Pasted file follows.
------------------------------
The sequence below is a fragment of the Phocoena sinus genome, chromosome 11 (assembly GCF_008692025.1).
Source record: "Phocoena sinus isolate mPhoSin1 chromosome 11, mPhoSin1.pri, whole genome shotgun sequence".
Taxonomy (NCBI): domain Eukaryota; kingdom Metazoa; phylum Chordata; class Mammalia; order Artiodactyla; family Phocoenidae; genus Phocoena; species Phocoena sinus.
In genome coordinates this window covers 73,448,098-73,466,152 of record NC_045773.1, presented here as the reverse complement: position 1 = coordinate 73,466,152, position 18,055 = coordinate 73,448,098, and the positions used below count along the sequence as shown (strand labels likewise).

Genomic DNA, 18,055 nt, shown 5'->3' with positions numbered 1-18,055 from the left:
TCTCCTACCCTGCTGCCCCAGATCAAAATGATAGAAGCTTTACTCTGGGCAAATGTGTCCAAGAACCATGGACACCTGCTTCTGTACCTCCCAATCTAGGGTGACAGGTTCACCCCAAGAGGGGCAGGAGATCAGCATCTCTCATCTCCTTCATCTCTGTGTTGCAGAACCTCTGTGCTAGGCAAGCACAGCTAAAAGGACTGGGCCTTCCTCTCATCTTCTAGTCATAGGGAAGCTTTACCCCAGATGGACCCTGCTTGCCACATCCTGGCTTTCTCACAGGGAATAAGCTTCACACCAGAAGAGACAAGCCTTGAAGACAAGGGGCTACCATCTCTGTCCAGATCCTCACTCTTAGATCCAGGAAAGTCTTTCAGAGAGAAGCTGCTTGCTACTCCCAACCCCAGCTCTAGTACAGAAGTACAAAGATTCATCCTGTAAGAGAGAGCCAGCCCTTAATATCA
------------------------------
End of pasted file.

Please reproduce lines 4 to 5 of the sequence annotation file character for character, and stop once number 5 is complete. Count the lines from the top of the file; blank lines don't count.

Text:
In genome coordinates this window covers 73,448,098-73,466,152 of record NC_045773.1, presented here as the reverse complement: position 1 = coordinate 73,466,152, position 18,055 = coordinate 73,448,098, and the positions used below count along the sequence as shown (strand labels likewise).

Genomic DNA, 18,055 nt, shown 5'->3' with positions numbered 1-18,055 from the left: